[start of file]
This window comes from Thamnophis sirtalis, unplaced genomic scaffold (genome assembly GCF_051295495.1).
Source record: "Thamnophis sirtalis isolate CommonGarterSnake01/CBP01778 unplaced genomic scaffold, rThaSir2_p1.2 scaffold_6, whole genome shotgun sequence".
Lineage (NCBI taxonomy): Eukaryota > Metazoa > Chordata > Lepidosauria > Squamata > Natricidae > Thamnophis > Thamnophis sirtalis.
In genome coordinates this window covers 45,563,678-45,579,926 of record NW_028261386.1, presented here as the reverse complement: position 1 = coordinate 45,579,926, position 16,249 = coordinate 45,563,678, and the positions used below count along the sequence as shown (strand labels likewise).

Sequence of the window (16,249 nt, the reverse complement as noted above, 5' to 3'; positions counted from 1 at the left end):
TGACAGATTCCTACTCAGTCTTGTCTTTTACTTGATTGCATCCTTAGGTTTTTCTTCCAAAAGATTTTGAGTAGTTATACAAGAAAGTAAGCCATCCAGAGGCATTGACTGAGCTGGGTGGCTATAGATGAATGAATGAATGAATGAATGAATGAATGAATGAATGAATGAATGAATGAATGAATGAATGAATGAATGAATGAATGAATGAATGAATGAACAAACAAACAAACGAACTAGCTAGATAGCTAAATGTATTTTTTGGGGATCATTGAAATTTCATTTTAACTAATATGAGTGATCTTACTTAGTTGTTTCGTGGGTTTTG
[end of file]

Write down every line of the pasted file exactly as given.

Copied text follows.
This window comes from Thamnophis sirtalis, unplaced genomic scaffold (genome assembly GCF_051295495.1).
Source record: "Thamnophis sirtalis isolate CommonGarterSnake01/CBP01778 unplaced genomic scaffold, rThaSir2_p1.2 scaffold_6, whole genome shotgun sequence".
Lineage (NCBI taxonomy): Eukaryota > Metazoa > Chordata > Lepidosauria > Squamata > Natricidae > Thamnophis > Thamnophis sirtalis.
In genome coordinates this window covers 45,563,678-45,579,926 of record NW_028261386.1, presented here as the reverse complement: position 1 = coordinate 45,579,926, position 16,249 = coordinate 45,563,678, and the positions used below count along the sequence as shown (strand labels likewise).

Sequence of the window (16,249 nt, the reverse complement as noted above, 5' to 3'; positions counted from 1 at the left end):
TGACAGATTCCTACTCAGTCTTGTCTTTTACTTGATTGCATCCTTAGGTTTTTCTTCCAAAAGATTTTGAGTAGTTATACAAGAAAGTAAGCCATCCAGAGGCATTGACTGAGCTGGGTGGCTATAGATGAATGAATGAATGAATGAATGAATGAATGAATGAATGAATGAATGAATGAATGAATGAATGAATGAATGAATGAATGAATGAATGAATGAACAAACAAACAAACGAACTAGCTAGATAGCTAAATGTATTTTTTGGGGATCATTGAAATTTCATTTTAACTAATATGAGTGATCTTACTTAGTTGTTTCGTGGGTTTTG